Reading is often considered a luxury, who has the time to devour a novel in a weekend when life demands so much of us, all of the time?
However as someone who can spend days in bed and weeks at home, books are just one way to pass the time, and enter another realm of reality, away from my own four walls. To read, whether that is a paperback, a kindle or an audio app, is to be consumed by something else, it can hold a mirror up to your own experiences, or provide insight into another’s.
I read to expand my understanding of my surroundings, of the people I know and those I don’t, to learn about the history I wasn’t taught in school and to be prepared for the future we are all making.
Before I became disabled, I read very little of the experiences of disability or chronic illness, my understanding limited to John Green’s teenage cancer wards, or pitying memoirs of those who overcome sickness.
That is likely the same for other non disabled readers, disability is not a topic often chosen to be confronted by those who are not made to, who are not living it. It is shied away from, by readers and publishers alike, considered only if paired with inspiration or self help, historically lacking room for the messy, grey parts of illness.
Now I write about disability, amongst other things and I read a lot more of it too. I remember first seeing M.E, one of the illnesses I live with, written on paper, in Josie George’s memoir, A Still Life.
I felt something shift beneath me, an immediate kinship with a person I had never met, but knowing they could articulate the feelings I had spent years struggling to describe.
I remember first reading I’m Tired of Chasing a Cure by Liz Moore, in the anthology Disability Visibility, and realising someone else felt the same, I won’t be a bad disabled person if I take a break from trying to get better.
It is that essay collection I credit with radicalising me into disability justice, in understanding the scope of disability and felt a permission to identify more publicly as disabled myself. I owe that book a lot.
It is a book I press into the hands of friends and strangers alike, a book I wish more non disabled people would read, to understand just an ounce of what we do.
Perhaps that is part of the problem with these books I love, they often preach to the converted. It is powerful to feel represented on the page, and the solace they bring so many readers, me included. However, I sometimes imagine what power they could do if they were read by more non disabled people too.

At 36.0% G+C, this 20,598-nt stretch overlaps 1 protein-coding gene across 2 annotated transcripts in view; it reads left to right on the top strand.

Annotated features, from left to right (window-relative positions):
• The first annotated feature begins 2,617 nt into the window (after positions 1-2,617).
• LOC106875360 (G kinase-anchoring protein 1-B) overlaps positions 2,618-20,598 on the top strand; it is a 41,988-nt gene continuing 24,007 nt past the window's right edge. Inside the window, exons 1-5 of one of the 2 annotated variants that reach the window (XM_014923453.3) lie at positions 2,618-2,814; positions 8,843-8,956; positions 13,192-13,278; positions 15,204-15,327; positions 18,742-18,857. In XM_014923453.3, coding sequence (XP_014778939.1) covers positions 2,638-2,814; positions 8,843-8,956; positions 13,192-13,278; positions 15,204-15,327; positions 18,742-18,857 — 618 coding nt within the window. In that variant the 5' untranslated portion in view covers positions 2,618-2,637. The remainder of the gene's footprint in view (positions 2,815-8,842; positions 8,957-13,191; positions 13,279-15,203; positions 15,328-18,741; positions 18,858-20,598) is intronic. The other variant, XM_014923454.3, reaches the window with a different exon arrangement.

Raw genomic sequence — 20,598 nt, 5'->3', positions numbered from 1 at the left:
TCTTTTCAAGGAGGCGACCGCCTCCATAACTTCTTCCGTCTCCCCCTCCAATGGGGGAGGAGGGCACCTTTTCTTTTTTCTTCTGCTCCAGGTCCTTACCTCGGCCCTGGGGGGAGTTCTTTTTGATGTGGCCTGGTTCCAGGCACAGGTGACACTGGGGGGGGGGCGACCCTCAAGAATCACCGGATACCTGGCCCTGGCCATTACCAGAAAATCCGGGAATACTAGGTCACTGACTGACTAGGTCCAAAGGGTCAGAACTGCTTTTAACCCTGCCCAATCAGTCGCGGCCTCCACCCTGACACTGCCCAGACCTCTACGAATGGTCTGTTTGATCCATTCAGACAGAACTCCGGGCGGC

Until that moment comes, these are a collection of upcoming books written by, and for, disabled and/or chronically ill people, that I hope to press into the hands of more non disabled friends.
Swollening by Jason Purcell (22nd March, Arsenal Pulp Press)
A poetry collection published by an independent press, Jason Purcell’s work ties together chronic pain and life as a queer person in thier debut collection. Described as providing readers with a “new language for desire, pain, illness, and possibility”, its blend of creative life writing and memorable imagery makes for unforgettable poems.
Easy Beauty by Chloe Cooper Jones (7th April, Virago)
Chloe Cooper Jones is an established philosophy professor and journalist, writing on a range of topics from tennis grand slams to film festivals, her memoir takes us on a journey from Brooklyn, NY, to Rome, Italy with plenty of stops in between. Cooper Jones weaves philosophical concepts with lived disabled experiences to show readers that beauty is a flawed idea from conception.
Poor Little Sick Girls by Ione Gamble (26th May, Dialogue Books)
Ione Gamble is creator of indie zine, Polyester and host of the Polyester Podcast, has penned a collection of essays that seek to explore the current position of young women today, ultra online and stuck between girlboss feminism and identity politics.
Gamble draws on her experience of being diagnosed with chronic illness at a time when her peers were learning to party, to understand the detrimental impact this exclusionary version of self care, self improvement and hustle mentality that girl bossing promotes, has on us all.
Just By Looking at Him by Ryan O’Connell (7th June, Little Brown)
Ryan O’Connell is perhaps best known for his creation and starring role in the netflix series, Special. It is easy to speculate that his latest creative endeavour, is also partially autobiographical, as it centres a gay tv writer with cerebral palsey. O’connell assures us it is, in fact, a novel.
Just by looking at him is a novel about a disabled man living life, falling in and out of love, having a complicated relationship with family, and alcohol, and that seems like an almost radical premise for a fiction novel, because although it features disability, it is not the only part of the story.
To come full circle, Alice Wong edited Disability Visibility, the book that sparked my love of disabled literature, is writing a memoir of her individual journey to becoming a disabled activist, from childhood to community organiser, it will uncover the ways Alice’s unique life has led her to become the powerhouse in the disability justice movement, that she is today.
It uses mixed media to incorporate graphics, photographs and original artwork commissioned for the book by disabled and Asian American creators, to form a scrapbook-like texture. Wong’s voice provides a much needed perspective into the often extremely white, disabled activism space.
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